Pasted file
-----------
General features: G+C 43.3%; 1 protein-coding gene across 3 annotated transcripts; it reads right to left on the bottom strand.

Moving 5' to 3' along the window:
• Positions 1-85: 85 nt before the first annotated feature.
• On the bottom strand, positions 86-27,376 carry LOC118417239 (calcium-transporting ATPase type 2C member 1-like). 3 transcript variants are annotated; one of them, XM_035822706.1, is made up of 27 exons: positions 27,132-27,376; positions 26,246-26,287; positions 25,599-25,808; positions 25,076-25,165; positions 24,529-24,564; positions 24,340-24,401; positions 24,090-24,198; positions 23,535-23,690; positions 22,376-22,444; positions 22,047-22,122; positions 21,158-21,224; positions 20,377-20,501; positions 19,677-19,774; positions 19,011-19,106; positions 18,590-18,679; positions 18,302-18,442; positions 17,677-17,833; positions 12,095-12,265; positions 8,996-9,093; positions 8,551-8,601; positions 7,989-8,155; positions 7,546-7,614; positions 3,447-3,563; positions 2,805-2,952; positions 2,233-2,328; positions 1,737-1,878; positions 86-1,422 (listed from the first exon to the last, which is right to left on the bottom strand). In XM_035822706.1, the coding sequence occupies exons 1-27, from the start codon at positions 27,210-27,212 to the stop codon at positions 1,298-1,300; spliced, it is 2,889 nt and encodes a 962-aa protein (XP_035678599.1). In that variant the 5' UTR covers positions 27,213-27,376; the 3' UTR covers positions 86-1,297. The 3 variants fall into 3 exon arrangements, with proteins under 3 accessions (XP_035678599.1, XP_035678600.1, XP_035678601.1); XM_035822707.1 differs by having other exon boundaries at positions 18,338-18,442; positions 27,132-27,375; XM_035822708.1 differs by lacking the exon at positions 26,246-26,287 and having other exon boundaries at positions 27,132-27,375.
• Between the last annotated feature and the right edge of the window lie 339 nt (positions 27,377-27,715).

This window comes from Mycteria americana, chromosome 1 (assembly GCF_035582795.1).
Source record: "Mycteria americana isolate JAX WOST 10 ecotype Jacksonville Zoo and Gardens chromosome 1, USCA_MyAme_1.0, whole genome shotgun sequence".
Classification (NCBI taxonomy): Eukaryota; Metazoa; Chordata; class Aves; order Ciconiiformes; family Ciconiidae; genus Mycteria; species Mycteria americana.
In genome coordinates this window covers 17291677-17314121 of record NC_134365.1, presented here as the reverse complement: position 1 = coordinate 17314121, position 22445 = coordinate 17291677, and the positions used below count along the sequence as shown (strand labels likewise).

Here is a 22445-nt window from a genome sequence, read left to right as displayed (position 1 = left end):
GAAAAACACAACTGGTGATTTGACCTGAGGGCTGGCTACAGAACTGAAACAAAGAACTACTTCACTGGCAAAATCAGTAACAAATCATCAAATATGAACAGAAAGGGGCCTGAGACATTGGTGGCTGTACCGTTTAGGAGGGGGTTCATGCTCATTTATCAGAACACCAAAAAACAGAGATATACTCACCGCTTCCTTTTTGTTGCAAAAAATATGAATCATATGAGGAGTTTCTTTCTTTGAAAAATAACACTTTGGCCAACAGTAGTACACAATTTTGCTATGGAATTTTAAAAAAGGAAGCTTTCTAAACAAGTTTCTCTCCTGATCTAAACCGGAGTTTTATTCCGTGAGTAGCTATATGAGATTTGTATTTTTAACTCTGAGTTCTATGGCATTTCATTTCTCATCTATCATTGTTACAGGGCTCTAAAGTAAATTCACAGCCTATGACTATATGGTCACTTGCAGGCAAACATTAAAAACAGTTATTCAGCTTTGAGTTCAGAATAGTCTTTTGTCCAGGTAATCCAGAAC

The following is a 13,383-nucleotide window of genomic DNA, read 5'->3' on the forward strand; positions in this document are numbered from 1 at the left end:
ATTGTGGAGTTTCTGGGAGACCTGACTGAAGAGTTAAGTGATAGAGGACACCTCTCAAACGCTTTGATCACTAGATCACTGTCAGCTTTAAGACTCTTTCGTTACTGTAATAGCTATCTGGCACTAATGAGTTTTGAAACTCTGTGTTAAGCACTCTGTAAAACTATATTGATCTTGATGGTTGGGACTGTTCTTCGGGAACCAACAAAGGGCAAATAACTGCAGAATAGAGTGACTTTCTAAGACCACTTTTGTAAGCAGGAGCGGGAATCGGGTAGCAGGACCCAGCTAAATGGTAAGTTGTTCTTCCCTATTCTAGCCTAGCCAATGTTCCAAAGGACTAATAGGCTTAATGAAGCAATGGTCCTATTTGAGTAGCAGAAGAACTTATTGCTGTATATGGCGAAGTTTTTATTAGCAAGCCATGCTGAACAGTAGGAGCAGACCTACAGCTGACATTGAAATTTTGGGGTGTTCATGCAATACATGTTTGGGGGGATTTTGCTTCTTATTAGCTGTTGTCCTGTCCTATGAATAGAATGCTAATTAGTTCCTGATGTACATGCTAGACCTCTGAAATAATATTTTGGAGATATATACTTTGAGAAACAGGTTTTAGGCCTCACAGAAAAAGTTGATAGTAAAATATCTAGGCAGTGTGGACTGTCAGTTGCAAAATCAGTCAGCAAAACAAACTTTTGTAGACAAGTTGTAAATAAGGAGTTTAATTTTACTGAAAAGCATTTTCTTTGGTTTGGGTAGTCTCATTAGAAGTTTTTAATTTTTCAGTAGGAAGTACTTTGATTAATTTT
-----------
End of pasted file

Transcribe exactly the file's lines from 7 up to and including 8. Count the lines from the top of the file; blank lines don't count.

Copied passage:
Source record: "Mycteria americana isolate JAX WOST 10 ecotype Jacksonville Zoo and Gardens chromosome 1, USCA_MyAme_1.0, whole genome shotgun sequence".
Classification (NCBI taxonomy): Eukaryota; Metazoa; Chordata; class Aves; order Ciconiiformes; family Ciconiidae; genus Mycteria; species Mycteria americana.